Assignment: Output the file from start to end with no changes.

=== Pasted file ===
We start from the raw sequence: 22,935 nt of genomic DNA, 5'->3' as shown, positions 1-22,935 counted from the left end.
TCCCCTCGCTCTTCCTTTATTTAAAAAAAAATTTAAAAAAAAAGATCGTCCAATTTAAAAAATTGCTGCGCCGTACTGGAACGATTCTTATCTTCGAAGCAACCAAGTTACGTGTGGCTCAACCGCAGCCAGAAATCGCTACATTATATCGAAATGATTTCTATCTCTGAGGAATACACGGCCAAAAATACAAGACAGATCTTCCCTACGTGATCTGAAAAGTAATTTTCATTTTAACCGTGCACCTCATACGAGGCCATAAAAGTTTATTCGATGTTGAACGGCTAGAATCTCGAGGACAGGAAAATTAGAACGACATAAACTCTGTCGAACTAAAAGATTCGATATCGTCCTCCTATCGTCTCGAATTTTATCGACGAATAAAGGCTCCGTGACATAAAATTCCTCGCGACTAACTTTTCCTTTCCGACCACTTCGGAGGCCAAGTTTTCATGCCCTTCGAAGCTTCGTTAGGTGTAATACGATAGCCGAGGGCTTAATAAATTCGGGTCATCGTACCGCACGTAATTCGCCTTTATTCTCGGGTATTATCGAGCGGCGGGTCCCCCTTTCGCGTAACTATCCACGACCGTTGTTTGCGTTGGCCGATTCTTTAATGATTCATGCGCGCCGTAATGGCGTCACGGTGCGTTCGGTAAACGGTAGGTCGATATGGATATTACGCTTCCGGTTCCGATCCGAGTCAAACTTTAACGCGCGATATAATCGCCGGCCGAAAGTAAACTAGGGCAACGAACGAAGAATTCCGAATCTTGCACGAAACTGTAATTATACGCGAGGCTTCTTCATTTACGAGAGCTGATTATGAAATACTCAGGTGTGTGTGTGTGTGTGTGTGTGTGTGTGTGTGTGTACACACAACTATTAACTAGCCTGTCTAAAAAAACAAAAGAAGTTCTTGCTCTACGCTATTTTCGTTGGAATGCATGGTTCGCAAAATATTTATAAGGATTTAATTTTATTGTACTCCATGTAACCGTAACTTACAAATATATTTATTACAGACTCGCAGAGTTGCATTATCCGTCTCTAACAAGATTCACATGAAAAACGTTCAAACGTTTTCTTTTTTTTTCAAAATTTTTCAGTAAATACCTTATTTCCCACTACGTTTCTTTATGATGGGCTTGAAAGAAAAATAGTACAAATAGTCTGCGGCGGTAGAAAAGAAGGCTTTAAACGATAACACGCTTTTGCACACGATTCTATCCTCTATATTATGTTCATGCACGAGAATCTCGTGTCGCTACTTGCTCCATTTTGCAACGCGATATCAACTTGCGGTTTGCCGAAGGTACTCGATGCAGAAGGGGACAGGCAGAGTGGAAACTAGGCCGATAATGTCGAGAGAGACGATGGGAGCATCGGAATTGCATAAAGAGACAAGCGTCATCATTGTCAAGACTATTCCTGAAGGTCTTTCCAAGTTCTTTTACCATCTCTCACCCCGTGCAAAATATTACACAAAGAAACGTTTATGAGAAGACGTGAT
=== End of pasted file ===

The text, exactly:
We start from the raw sequence: 22,935 nt of genomic DNA, 5'->3' as shown, positions 1-22,935 counted from the left end.
TCCCCTCGCTCTTCCTTTATTTAAAAAAAAATTTAAAAAAAAAGATCGTCCAATTTAAAAAATTGCTGCGCCGTACTGGAACGATTCTTATCTTCGAAGCAACCAAGTTACGTGTGGCTCAACCGCAGCCAGAAATCGCTACATTATATCGAAATGATTTCTATCTCTGAGGAATACACGGCCAAAAATACAAGACAGATCTTCCCTACGTGATCTGAAAAGTAATTTTCATTTTAACCGTGCACCTCATACGAGGCCATAAAAGTTTATTCGATGTTGAACGGCTAGAATCTCGAGGACAGGAAAATTAGAACGACATAAACTCTGTCGAACTAAAAGATTCGATATCGTCCTCCTATCGTCTCGAATTTTATCGACGAATAAAGGCTCCGTGACATAAAATTCCTCGCGACTAACTTTTCCTTTCCGACCACTTCGGAGGCCAAGTTTTCATGCCCTTCGAAGCTTCGTTAGGTGTAATACGATAGCCGAGGGCTTAATAAATTCGGGTCATCGTACCGCACGTAATTCGCCTTTATTCTCGGGTATTATCGAGCGGCGGGTCCCCCTTTCGCGTAACTATCCACGACCGTTGTTTGCGTTGGCCGATTCTTTAATGATTCATGCGCGCCGTAATGGCGTCACGGTGCGTTCGGTAAACGGTAGGTCGATATGGATATTACGCTTCCGGTTCCGATCCGAGTCAAACTTTAACGCGCGATATAATCGCCGGCCGAAAGTAAACTAGGGCAACGAACGAAGAATTCCGAATCTTGCACGAAACTGTAATTATACGCGAGGCTTCTTCATTTACGAGAGCTGATTATGAAATACTCAGGTGTGTGTGTGTGTGTGTGTGTGTGTGTGTGTGTGTACACACAACTATTAACTAGCCTGTCTAAAAAAACAAAAGAAGTTCTTGCTCTACGCTATTTTCGTTGGAATGCATGGTTCGCAAAATATTTATAAGGATTTAATTTTATTGTACTCCATGTAACCGTAACTTACAAATATATTTATTACAGACTCGCAGAGTTGCATTATCCGTCTCTAACAAGATTCACATGAAAAACGTTCAAACGTTTTCTTTTTTTTTCAAAATTTTTCAGTAAATACCTTATTTCCCACTACGTTTCTTTATGATGGGCTTGAAAGAAAAATAGTACAAATAGTCTGCGGCGGTAGAAAAGAAGGCTTTAAACGATAACACGCTTTTGCACACGATTCTATCCTCTATATTATGTTCATGCACGAGAATCTCGTGTCGCTACTTGCTCCATTTTGCAACGCGATATCAACTTGCGGTTTGCCGAAGGTACTCGATGCAGAAGGGGACAGGCAGAGTGGAAACTAGGCCGATAATGTCGAGAGAGACGATGGGAGCATCGGAATTGCATAAAGAGACAAGCGTCATCATTGTCAAGACTATTCCTGAAGGTCTTTCCAAGTTCTTTTACCATCTCTCACCCCGTGCAAAATATTACACAAAGAAACGTTTATGAGAAGACGTGAT